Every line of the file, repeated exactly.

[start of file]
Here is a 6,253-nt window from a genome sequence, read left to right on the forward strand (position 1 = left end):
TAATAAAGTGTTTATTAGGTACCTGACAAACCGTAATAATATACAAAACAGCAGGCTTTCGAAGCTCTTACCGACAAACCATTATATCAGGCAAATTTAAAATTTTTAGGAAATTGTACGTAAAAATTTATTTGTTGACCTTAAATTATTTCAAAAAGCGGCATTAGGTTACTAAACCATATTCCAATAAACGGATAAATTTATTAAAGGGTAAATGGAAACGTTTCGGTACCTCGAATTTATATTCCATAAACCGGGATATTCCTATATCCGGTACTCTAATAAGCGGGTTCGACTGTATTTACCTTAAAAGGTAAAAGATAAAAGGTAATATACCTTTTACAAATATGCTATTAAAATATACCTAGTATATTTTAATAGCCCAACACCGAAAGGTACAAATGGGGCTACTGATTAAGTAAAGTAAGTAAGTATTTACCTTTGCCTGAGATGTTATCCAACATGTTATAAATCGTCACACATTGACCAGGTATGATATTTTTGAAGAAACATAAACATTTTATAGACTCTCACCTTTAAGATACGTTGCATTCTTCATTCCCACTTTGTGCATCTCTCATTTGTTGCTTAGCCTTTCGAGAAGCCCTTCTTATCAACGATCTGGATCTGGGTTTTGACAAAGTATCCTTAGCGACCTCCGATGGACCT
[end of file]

Here is a 6,253-nt window from a genome sequence, read left to right on the forward strand (position 1 = left end):
TAATAAAGTGTTTATTAGGTACCTGACAAACCGTAATAATATACAAAACAGCAGGCTTTCGAAGCTCTTACCGACAAACCATTATATCAGGCAAATTTAAAATTTTTAGGAAATTGTACGTAAAAATTTATTTGTTGACCTTAAATTATTTCAAAAAGCGGCATTAGGTTACTAAACCATATTCCAATAAACGGATAAATTTATTAAAGGGTAAATGGAAACGTTTCGGTACCTCGAATTTATATTCCATAAACCGGGATATTCCTATATCCGGTACTCTAATAAGCGGGTTCGACTGTATTTACCTTAAAAGGTAAAAGATAAAAGGTAATATACCTTTTACAAATATGCTATTAAAATATACCTAGTATATTTTAATAGCCCAACACCGAAAGGTACAAATGGGGCTACTGATTAAGTAAAGTAAGTAAGTATTTACCTTTGCCTGAGATGTTATCCAACATGTTATAAATCGTCACACATTGACCAGGTATGATATTTTTGAAGAAACATAAACATTTTATAGACTCTCACCTTTAAGATACGTTGCATTCTTCATTCCCACTTTGTGCATCTCTCATTTGTTGCTTAGCCTTTCGAGAAGCCCTTCTTATCAACGATCTGGATCTGGGTTTTGACAAAGTATCCTTAGCGACCTCCGATGGACCT